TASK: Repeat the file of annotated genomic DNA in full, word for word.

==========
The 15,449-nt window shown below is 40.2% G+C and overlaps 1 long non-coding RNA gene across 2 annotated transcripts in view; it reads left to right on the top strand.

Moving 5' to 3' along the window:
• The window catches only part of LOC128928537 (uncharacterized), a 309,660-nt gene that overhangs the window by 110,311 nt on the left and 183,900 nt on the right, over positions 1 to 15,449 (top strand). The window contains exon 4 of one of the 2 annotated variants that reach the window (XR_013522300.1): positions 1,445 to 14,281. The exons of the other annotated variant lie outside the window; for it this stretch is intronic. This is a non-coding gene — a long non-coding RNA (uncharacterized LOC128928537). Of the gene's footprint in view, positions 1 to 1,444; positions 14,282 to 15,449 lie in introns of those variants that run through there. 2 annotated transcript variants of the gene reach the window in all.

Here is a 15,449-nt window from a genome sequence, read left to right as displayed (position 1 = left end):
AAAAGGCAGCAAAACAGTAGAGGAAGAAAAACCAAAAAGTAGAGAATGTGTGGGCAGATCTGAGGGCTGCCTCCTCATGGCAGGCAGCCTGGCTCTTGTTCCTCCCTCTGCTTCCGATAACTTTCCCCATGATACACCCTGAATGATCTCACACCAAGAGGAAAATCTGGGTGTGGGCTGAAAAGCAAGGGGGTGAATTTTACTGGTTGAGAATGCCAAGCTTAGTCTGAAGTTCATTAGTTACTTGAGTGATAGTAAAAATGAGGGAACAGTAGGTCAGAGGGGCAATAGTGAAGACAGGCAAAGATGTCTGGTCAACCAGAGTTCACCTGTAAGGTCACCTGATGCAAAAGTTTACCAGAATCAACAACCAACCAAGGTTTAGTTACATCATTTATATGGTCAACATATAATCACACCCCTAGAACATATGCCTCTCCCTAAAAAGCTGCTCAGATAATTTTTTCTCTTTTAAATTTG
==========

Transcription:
The 15,449-nt window shown below is 40.2% G+C and overlaps 1 long non-coding RNA gene across 2 annotated transcripts in view; it reads left to right on the top strand.

Moving 5' to 3' along the window:
• The window catches only part of LOC128928537 (uncharacterized), a 309,660-nt gene that overhangs the window by 110,311 nt on the left and 183,900 nt on the right, over positions 1 to 15,449 (top strand). The window contains exon 4 of one of the 2 annotated variants that reach the window (XR_013522300.1): positions 1,445 to 14,281. The exons of the other annotated variant lie outside the window; for it this stretch is intronic. This is a non-coding gene — a long non-coding RNA (uncharacterized LOC128928537). Of the gene's footprint in view, positions 1 to 1,444; positions 14,282 to 15,449 lie in introns of those variants that run through there. 2 annotated transcript variants of the gene reach the window in all.

Here is a 15,449-nt window from a genome sequence, read left to right as displayed (position 1 = left end):
AAAAGGCAGCAAAACAGTAGAGGAAGAAAAACCAAAAAGTAGAGAATGTGTGGGCAGATCTGAGGGCTGCCTCCTCATGGCAGGCAGCCTGGCTCTTGTTCCTCCCTCTGCTTCCGATAACTTTCCCCATGATACACCCTGAATGATCTCACACCAAGAGGAAAATCTGGGTGTGGGCTGAAAAGCAAGGGGGTGAATTTTACTGGTTGAGAATGCCAAGCTTAGTCTGAAGTTCATTAGTTACTTGAGTGATAGTAAAAATGAGGGAACAGTAGGTCAGAGGGGCAATAGTGAAGACAGGCAAAGATGTCTGGTCAACCAGAGTTCACCTGTAAGGTCACCTGATGCAAAAGTTTACCAGAATCAACAACCAACCAAGGTTTAGTTACATCATTTATATGGTCAACATATAATCACACCCCTAGAACATATGCCTCTCCCTAAAAAGCTGCTCAGATAATTTTTTCTCTTTTAAATTTG